Saturday, November 3, 2012

Votive Paintings (4th)

Example pulled from google.
EQ: What is a narrative painting?

So once again I was looking for a project in which I could really work with my 4th graders and their writing (something the 4th graders at my school have been struggling with).. and stumbled across this beauty of a theme - Mexican Votive Paintings!
Mexican votive paintings are traditionally religious paintings in which the artist creates an image (and a writing piece that goes with it) depicting an event that occurred in their life which caused them to give thanks to a saint or religious figure for helping them through it. In the beginning these paintings were just portraits.. but over time they became more narrative in nature (the images told a story). These paintings were also originally only created by the wealthy on canvases, but overtime as tin became more affordable, even the poor began creating their own!
Church in Mexico filled with votive paintings!
So for our project I asked students to think about someone in their life they were grateful for and create a narrative image and narrative story which told viewers why they were thankful for that person. First students used a graphic organizer to organize their ideas for their narratives.. then they drew their picture on a sheet of paper. Once their image was created, they laid it over a piece of black construction paper with a piece of aluminum foil taped to it (I pre-taped these to speed up the process so my students would have more time for their images and writing) and used a colored pencil to go over all their original pencil lines (to create indentions in the foil underneath). Then the drawing was removed and students used a black sharpie to go over their indentions on their foil to create outlines. Once this was completed, it was time to write their narratives. I really pushed the idea of having a beginning, a middle, an end in their stories and including as much detail as possible. Some students wrote a paragraph or so.. and some wrote 3 pages! Once their narrative was completed and checked by me, students wrote a final draft and glued it to the back of their artwork. Then it was time to color!!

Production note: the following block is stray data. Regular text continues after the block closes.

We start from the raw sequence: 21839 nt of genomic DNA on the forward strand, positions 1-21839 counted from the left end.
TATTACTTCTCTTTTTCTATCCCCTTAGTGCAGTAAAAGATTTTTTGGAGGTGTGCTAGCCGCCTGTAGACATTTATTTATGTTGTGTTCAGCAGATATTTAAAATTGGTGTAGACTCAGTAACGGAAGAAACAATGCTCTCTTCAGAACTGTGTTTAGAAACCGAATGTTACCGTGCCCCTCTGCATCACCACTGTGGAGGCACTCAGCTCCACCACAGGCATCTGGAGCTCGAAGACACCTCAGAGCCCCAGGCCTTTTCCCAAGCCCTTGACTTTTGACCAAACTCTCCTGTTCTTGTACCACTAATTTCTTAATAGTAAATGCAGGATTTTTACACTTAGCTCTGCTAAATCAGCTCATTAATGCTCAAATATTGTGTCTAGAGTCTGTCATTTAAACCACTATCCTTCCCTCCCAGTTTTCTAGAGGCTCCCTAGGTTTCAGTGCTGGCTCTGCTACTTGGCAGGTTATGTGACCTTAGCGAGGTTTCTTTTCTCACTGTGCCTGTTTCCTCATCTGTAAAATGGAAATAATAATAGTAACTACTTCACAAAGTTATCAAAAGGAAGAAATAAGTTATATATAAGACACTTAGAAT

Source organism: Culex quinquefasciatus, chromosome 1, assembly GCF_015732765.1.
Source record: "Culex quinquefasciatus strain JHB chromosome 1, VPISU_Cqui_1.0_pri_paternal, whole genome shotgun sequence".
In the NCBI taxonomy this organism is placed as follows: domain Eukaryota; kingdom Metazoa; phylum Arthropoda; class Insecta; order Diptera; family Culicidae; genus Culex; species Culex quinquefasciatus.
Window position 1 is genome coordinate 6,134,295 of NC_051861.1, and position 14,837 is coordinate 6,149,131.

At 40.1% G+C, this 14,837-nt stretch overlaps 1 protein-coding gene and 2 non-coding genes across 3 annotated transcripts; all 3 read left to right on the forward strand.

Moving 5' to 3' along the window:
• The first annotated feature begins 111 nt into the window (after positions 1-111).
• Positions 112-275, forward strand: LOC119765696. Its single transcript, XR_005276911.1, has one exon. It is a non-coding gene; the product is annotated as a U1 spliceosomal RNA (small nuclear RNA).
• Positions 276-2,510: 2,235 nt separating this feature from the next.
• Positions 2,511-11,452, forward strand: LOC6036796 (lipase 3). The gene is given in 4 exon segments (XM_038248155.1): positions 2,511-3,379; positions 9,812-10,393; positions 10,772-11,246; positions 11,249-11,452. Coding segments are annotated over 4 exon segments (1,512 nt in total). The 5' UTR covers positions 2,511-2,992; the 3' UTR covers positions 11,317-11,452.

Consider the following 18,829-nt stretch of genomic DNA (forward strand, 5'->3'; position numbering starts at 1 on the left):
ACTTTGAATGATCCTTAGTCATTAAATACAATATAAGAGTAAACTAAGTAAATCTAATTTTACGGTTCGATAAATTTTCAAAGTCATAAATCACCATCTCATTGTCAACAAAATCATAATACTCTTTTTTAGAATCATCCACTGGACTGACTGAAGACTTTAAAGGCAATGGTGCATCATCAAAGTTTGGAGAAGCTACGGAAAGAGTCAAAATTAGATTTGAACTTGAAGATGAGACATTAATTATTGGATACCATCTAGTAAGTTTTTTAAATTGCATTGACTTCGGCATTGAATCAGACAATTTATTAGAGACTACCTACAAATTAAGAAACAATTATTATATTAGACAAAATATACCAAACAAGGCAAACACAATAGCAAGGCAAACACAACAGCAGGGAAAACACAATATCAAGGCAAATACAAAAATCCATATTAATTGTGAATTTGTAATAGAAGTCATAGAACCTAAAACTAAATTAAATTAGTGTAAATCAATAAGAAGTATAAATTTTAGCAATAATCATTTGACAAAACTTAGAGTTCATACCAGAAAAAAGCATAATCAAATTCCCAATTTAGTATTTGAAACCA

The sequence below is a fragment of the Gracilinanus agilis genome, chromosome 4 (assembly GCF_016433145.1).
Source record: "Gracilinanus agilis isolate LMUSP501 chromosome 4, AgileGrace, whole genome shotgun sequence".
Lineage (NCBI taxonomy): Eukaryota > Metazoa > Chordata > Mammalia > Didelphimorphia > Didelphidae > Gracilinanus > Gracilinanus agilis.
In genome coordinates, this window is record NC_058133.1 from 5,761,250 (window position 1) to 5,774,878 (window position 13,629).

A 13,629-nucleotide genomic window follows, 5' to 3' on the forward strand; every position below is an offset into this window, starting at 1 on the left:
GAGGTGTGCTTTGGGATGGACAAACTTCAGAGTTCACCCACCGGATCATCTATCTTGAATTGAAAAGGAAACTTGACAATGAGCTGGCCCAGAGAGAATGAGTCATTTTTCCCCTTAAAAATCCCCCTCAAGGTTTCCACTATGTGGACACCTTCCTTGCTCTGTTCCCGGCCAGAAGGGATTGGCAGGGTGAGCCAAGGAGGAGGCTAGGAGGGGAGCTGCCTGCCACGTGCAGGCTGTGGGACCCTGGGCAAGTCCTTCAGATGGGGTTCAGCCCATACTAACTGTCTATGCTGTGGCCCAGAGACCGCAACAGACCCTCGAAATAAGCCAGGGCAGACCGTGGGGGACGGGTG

Using colored sharpies, students colored their foil drawings. They LOVEEEE this process! The colors turn out so bright and shiny because of the foil underneath (the pictures really don't do them justice)!

Student Sample with writing 
Student Samples
Student Sample
Student Sample

Student Sample

Student Sample


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